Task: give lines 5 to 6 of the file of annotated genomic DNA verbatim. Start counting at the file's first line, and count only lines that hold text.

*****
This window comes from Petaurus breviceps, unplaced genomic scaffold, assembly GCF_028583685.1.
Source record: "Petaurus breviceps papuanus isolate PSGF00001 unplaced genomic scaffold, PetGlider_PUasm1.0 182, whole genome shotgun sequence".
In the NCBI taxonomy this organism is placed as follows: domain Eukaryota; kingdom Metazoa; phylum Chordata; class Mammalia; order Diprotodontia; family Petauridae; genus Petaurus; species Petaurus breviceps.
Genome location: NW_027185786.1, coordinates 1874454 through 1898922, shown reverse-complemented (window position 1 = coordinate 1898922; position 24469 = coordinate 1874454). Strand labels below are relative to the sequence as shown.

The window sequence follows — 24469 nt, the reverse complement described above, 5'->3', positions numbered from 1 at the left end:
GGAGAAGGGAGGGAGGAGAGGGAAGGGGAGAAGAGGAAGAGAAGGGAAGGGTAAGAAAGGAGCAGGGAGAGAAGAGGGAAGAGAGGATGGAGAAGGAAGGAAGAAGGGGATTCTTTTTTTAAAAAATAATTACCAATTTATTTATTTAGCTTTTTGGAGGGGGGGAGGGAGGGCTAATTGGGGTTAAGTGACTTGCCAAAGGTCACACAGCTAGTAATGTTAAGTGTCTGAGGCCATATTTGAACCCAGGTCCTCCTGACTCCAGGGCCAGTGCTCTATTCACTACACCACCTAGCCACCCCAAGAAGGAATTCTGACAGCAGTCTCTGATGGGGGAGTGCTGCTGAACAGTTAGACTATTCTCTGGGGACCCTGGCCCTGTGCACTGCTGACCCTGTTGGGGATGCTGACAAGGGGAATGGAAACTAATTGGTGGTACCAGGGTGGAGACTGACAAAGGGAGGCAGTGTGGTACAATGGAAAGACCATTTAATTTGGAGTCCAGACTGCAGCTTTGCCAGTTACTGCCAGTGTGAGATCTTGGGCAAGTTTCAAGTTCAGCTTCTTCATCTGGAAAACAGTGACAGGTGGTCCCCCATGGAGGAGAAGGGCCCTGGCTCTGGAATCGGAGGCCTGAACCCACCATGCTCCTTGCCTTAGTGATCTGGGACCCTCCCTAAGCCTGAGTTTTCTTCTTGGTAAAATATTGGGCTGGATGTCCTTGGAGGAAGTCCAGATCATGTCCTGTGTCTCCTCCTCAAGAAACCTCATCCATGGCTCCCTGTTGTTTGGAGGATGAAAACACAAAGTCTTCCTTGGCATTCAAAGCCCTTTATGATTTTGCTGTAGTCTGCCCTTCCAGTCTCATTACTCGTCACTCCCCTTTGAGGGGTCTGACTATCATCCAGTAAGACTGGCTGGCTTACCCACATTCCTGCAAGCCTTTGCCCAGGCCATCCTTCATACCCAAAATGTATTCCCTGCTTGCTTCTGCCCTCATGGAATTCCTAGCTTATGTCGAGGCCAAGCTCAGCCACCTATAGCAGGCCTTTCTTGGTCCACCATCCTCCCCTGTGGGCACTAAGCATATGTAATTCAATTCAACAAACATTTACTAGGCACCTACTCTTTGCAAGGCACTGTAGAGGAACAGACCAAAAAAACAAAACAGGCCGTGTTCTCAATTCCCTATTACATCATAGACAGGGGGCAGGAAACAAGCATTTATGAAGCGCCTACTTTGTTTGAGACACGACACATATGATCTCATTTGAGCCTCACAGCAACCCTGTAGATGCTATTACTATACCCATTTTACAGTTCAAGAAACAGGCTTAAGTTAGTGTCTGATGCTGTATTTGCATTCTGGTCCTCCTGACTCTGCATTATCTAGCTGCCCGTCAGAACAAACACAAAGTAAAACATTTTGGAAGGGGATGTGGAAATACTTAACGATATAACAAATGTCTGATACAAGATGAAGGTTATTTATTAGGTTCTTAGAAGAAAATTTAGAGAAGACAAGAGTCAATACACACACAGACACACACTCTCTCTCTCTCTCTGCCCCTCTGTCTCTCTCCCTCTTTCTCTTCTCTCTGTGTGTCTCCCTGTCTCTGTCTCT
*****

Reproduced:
The window sequence follows — 24469 nt, the reverse complement described above, 5'->3', positions numbered from 1 at the left end:
GGAGAAGGGAGGGAGGAGAGGGAAGGGGAGAAGAGGAAGAGAAGGGAAGGGTAAGAAAGGAGCAGGGAGAGAAGAGGGAAGAGAGGATGGAGAAGGAAGGAAGAAGGGGATTCTTTTTTTAAAAAATAATTACCAATTTATTTATTTAGCTTTTTGGAGGGGGGGAGGGAGGGCTAATTGGGGTTAAGTGACTTGCCAAAGGTCACACAGCTAGTAATGTTAAGTGTCTGAGGCCATATTTGAACCCAGGTCCTCCTGACTCCAGGGCCAGTGCTCTATTCACTACACCACCTAGCCACCCCAAGAAGGAATTCTGACAGCAGTCTCTGATGGGGGAGTGCTGCTGAACAGTTAGACTATTCTCTGGGGACCCTGGCCCTGTGCACTGCTGACCCTGTTGGGGATGCTGACAAGGGGAATGGAAACTAATTGGTGGTACCAGGGTGGAGACTGACAAAGGGAGGCAGTGTGGTACAATGGAAAGACCATTTAATTTGGAGTCCAGACTGCAGCTTTGCCAGTTACTGCCAGTGTGAGATCTTGGGCAAGTTTCAAGTTCAGCTTCTTCATCTGGAAAACAGTGACAGGTGGTCCCCCATGGAGGAGAAGGGCCCTGGCTCTGGAATCGGAGGCCTGAACCCACCATGCTCCTTGCCTTAGTGATCTGGGACCCTCCCTAAGCCTGAGTTTTCTTCTTGGTAAAATATTGGGCTGGATGTCCTTGGAGGAAGTCCAGATCATGTCCTGTGTCTCCTCCTCAAGAAACCTCATCCATGGCTCCCTGTTGTTTGGAGGATGAAAACACAAAGTCTTCCTTGGCATTCAAAGCCCTTTATGATTTTGCTGTAGTCTGCCCTTCCAGTCTCATTACTCGTCACTCCCCTTTGAGGGGTCTGACTATCATCCAGTAAGACTGGCTGGCTTACCCACATTCCTGCAAGCCTTTGCCCAGGCCATCCTTCATACCCAAAATGTATTCCCTGCTTGCTTCTGCCCTCATGGAATTCCTAGCTTATGTCGAGGCCAAGCTCAGCCACCTATAGCAGGCCTTTCTTGGTCCACCATCCTCCCCTGTGGGCACTAAGCATATGTAATTCAATTCAACAAACATTTACTAGGCACCTACTCTTTGCAAGGCACTGTAGAGGAACAGACCAAAAAAACAAAACAGGCCGTGTTCTCAATTCCCTATTACATCATAGACAGGGGGCAGGAAACAAGCATTTATGAAGCGCCTACTTTGTTTGAGACACGACACATATGATCTCATTTGAGCCTCACAGCAACCCTGTAGATGCTATTACTATACCCATTTTACAGTTCAAGAAACAGGCTTAAGTTAGTGTCTGATGCTGTATTTGCATTCTGGTCCTCCTGACTCTGCATTATCTAGCTGCCCGTCAGAACAAACACAAAGTAAAACATTTTGGAAGGGGATGTGGAAATACTTAACGATATAACAAATGTCTGATACAAGATGAAGGTTATTTATTAGGTTCTTAGAAGAAAATTTAGAGAAGACAAGAGTCAATACACACACAGACACACACTCTCTCTCTCTCTCTGCCCCTCTGTCTCTCTCCCTCTTTCTCTTCTCTCTGTGTGTCTCCCTGTCTCTGTCTCT